An exceptionally well-conceived and well-built Navy trainer, the SNJ entered service before World War II and served into the 1950s, ubiquitous in the training programs of the Navy and Air Force. Two generations of Naval Aviators trained in the SNJ, and a number of aviators made their first carrier landings in the aircraft.
The SNJ Texan, with over 17,000 examples delivered to the U.S. military and numerous foreign nations, was the most widely used trainer ever. The earliest version was an open cockpit monoplane with fixed landing gear and a fabric covered fuselage, but with the 1938 introduction of the SNJ-1, the Texan had evolved into an all-metal aircraft with retractable landing gear.
During the World War II era, the SNJ served the purpose of transitioning pilots from biplanes to monoplanes, and they were also employed as gunnery and instrument trainers. In addition, many a carrier pilot of the 1950s logged his first traps aboard a training carrier in a Texan. An SNJ played an important role in the development of the modern aircraft carrier when it was utilized in 1953 to test day/night touch-and-go and arrested landings and takeoffs in winds of varying force and direction on the Navy's first angled deck aircraft carrier, Antietam (CVA-36). Though designed as trainers, Air Force versions of the aircraft flew combat missions as forward air controllers, and export Texans fired weapons in small-scale wars in Asia and Africa. In addition, Hollywood movies, most notably the Pearl Harbor epic Tora Tora Tora, employed SNJs modified in appearance to represent Japanese Zeros.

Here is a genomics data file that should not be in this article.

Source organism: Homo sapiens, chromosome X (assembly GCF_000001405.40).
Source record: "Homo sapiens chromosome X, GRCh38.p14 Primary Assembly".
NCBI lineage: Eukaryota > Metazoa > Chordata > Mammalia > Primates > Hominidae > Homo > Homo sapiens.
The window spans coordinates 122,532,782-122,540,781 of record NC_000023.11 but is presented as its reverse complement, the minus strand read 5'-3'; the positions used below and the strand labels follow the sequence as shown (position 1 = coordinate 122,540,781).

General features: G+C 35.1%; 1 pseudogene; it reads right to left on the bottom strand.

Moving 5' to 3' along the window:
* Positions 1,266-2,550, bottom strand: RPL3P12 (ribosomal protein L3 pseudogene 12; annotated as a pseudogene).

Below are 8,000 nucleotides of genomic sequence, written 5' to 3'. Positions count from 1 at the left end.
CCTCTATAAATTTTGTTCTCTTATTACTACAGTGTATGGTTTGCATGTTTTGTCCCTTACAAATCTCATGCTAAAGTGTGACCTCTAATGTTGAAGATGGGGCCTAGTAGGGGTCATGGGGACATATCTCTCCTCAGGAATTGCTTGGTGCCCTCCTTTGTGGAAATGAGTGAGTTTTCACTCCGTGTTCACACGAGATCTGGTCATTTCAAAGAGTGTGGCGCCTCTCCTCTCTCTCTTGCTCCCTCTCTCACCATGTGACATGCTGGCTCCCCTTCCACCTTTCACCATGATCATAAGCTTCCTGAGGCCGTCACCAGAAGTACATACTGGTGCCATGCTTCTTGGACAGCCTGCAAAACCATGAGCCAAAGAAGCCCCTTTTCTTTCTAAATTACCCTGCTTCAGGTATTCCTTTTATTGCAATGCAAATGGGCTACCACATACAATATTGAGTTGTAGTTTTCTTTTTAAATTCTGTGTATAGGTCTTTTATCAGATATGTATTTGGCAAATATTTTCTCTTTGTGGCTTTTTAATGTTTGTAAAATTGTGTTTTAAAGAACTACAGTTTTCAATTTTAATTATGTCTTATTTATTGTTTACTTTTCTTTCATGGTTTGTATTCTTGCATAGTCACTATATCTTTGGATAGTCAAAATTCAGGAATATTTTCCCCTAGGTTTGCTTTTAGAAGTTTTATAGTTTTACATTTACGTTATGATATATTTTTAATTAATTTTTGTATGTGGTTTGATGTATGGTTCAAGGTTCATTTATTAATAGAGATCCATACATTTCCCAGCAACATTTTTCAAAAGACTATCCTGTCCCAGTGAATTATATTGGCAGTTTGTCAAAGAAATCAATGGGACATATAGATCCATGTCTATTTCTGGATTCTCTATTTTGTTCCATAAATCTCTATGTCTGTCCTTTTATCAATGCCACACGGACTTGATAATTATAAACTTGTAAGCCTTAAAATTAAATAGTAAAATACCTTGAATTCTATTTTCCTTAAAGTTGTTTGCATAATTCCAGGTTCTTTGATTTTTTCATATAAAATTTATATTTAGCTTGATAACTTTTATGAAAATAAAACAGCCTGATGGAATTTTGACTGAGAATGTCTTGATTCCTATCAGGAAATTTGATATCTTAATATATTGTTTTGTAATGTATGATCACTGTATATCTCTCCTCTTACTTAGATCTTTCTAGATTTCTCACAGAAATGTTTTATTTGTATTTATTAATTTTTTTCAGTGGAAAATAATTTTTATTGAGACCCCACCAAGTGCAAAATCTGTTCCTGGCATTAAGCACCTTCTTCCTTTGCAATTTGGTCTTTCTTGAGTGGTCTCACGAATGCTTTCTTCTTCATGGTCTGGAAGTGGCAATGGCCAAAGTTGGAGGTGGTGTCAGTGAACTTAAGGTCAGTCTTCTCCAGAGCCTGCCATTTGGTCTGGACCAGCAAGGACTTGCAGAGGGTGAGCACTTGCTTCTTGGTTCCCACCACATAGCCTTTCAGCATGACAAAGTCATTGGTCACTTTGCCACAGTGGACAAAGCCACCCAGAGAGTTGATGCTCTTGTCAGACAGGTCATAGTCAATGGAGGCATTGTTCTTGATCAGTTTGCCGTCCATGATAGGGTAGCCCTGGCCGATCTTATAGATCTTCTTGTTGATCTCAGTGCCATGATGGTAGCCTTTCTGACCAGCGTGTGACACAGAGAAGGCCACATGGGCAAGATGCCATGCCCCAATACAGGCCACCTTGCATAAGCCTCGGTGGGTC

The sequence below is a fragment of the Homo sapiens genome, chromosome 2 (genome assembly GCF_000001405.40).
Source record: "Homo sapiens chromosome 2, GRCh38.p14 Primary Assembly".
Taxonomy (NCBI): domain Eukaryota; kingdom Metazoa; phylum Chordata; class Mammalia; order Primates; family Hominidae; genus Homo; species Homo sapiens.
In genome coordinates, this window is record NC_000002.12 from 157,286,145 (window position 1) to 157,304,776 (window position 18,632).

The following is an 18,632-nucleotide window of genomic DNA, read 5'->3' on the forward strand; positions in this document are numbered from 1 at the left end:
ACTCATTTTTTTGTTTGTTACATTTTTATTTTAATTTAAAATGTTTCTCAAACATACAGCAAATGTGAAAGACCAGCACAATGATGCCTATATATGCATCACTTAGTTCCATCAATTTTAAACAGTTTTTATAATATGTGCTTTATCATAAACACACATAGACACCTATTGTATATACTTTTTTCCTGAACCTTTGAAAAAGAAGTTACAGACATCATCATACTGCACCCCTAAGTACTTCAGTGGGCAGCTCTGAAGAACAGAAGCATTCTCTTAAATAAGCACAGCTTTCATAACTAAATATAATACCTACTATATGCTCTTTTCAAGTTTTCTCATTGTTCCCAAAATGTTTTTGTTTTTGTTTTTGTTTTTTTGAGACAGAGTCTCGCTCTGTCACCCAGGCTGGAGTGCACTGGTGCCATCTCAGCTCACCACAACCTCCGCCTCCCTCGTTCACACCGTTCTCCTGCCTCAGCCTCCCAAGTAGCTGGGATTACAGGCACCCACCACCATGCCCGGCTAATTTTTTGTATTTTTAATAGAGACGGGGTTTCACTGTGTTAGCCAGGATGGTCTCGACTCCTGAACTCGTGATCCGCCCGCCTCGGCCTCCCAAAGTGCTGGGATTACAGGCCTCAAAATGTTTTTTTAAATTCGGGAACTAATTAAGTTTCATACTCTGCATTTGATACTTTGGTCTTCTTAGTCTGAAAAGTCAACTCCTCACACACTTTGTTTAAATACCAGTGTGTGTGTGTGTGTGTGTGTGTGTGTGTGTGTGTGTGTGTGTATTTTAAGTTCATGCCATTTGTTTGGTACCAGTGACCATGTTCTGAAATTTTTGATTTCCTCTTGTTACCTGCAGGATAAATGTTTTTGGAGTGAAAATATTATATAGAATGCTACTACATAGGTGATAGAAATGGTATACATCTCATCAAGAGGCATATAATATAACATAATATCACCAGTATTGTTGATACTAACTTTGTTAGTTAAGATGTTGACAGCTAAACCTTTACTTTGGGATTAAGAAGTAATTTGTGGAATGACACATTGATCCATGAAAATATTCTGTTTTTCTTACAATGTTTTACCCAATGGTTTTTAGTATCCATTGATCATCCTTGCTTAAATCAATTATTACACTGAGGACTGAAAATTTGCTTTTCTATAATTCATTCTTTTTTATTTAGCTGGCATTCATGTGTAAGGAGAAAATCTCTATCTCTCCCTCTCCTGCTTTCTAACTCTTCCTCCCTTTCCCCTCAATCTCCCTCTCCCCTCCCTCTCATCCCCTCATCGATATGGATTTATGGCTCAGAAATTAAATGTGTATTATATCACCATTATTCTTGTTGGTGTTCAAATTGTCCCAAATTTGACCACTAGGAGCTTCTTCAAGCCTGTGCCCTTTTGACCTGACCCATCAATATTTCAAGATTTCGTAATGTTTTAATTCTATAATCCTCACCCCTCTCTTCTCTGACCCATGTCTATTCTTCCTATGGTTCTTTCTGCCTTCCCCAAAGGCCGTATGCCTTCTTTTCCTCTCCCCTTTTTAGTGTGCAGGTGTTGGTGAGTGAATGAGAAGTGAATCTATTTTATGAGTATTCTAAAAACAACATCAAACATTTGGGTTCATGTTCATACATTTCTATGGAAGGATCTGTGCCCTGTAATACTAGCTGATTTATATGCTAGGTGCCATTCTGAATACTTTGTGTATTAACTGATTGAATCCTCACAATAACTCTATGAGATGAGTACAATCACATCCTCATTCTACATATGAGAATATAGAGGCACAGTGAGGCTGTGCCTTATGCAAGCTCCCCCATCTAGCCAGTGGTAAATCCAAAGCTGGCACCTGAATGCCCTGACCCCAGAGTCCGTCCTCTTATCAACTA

Delivered in 1943, the SNJ-5C Texan on display (Bureau Number 51849) spent most of its service life at Naval Air Station (NAS) Pensacola and surrounding airfields, but also flew as a utility aircraft aboard the aircraft carrier Kearsarge (CVS-33). The aircraft served for a time in the Argentine Navy before it arrived at the Museum in 1984. The aircraft is displayed in the markings of a squadron at Naval Auxiliary Air Station (NAAS) Barin Field near Foley, Alabama.
||North American Aviation, Inc.
||Instructor and student
||One 550 horsepower Pratt & Whitney R-1340-AN-1
||Length: 29 ft., 6 in.
Height: 11 ft., 8 in.
Wingspan: 42 ft.
||Empty: 4,158 lb.
Gross: 5,300 lb.
||Max Speed: 205 mph at 5,000 ft.
Ceiling: 21,500 ft.
Range: 750 miles
||Two fixed forward-firing .30-in. guns and provision for one flexible-mounted .30-in. gun in rear cockpit